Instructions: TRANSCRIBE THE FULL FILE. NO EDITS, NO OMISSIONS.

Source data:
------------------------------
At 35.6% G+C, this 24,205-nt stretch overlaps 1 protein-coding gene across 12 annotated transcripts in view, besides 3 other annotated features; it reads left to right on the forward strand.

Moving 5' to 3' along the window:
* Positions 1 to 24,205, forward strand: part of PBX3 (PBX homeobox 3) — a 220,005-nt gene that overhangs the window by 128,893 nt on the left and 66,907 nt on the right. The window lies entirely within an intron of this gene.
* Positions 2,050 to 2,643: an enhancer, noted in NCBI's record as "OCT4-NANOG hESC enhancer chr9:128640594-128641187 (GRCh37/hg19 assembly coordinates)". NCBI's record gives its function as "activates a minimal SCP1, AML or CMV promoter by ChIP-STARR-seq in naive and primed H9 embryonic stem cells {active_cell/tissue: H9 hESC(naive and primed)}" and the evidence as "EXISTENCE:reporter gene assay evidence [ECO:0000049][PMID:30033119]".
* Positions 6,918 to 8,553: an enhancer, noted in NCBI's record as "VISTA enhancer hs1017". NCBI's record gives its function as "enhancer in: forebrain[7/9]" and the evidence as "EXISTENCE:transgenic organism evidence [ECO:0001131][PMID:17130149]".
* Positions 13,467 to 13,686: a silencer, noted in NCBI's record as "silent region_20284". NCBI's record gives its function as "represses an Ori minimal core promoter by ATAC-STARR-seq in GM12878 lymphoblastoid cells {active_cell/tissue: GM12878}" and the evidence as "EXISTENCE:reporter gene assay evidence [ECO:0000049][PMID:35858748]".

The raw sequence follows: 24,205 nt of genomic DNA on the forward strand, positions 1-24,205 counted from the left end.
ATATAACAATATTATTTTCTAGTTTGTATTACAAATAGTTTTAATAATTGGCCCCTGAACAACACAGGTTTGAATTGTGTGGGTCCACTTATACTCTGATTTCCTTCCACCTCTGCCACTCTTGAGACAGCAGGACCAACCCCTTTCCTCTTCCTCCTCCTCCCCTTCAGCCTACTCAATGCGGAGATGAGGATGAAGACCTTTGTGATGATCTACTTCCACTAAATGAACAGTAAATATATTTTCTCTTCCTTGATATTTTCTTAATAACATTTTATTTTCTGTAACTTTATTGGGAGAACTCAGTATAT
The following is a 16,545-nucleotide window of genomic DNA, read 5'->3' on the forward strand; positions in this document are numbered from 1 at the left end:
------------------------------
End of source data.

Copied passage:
At 35.6% G+C, this 24,205-nt stretch overlaps 1 protein-coding gene across 12 annotated transcripts in view, besides 3 other annotated features; it reads left to right on the forward strand.

Moving 5' to 3' along the window:
* Positions 1 to 24,205, forward strand: part of PBX3 (PBX homeobox 3) — a 220,005-nt gene that overhangs the window by 128,893 nt on the left and 66,907 nt on the right. The window lies entirely within an intron of this gene.
* Positions 2,050 to 2,643: an enhancer, noted in NCBI's record as "OCT4-NANOG hESC enhancer chr9:128640594-128641187 (GRCh37/hg19 assembly coordinates)". NCBI's record gives its function as "activates a minimal SCP1, AML or CMV promoter by ChIP-STARR-seq in naive and primed H9 embryonic stem cells {active_cell/tissue: H9 hESC(naive and primed)}" and the evidence as "EXISTENCE:reporter gene assay evidence [ECO:0000049][PMID:30033119]".
* Positions 6,918 to 8,553: an enhancer, noted in NCBI's record as "VISTA enhancer hs1017". NCBI's record gives its function as "enhancer in: forebrain[7/9]" and the evidence as "EXISTENCE:transgenic organism evidence [ECO:0001131][PMID:17130149]".
* Positions 13,467 to 13,686: a silencer, noted in NCBI's record as "silent region_20284". NCBI's record gives its function as "represses an Ori minimal core promoter by ATAC-STARR-seq in GM12878 lymphoblastoid cells {active_cell/tissue: GM12878}" and the evidence as "EXISTENCE:reporter gene assay evidence [ECO:0000049][PMID:35858748]".

The raw sequence follows: 24,205 nt of genomic DNA on the forward strand, positions 1-24,205 counted from the left end.
ATATAACAATATTATTTTCTAGTTTGTATTACAAATAGTTTTAATAATTGGCCCCTGAACAACACAGGTTTGAATTGTGTGGGTCCACTTATACTCTGATTTCCTTCCACCTCTGCCACTCTTGAGACAGCAGGACCAACCCCTTTCCTCTTCCTCCTCCTCCCCTTCAGCCTACTCAATGCGGAGATGAGGATGAAGACCTTTGTGATGATCTACTTCCACTAAATGAACAGTAAATATATTTTCTCTTCCTTGATATTTTCTTAATAACATTTTATTTTCTGTAACTTTATTGGGAGAACTCAGTATAT
The following is a 16,545-nucleotide window of genomic DNA, read 5'->3' on the forward strand; positions in this document are numbered from 1 at the left end: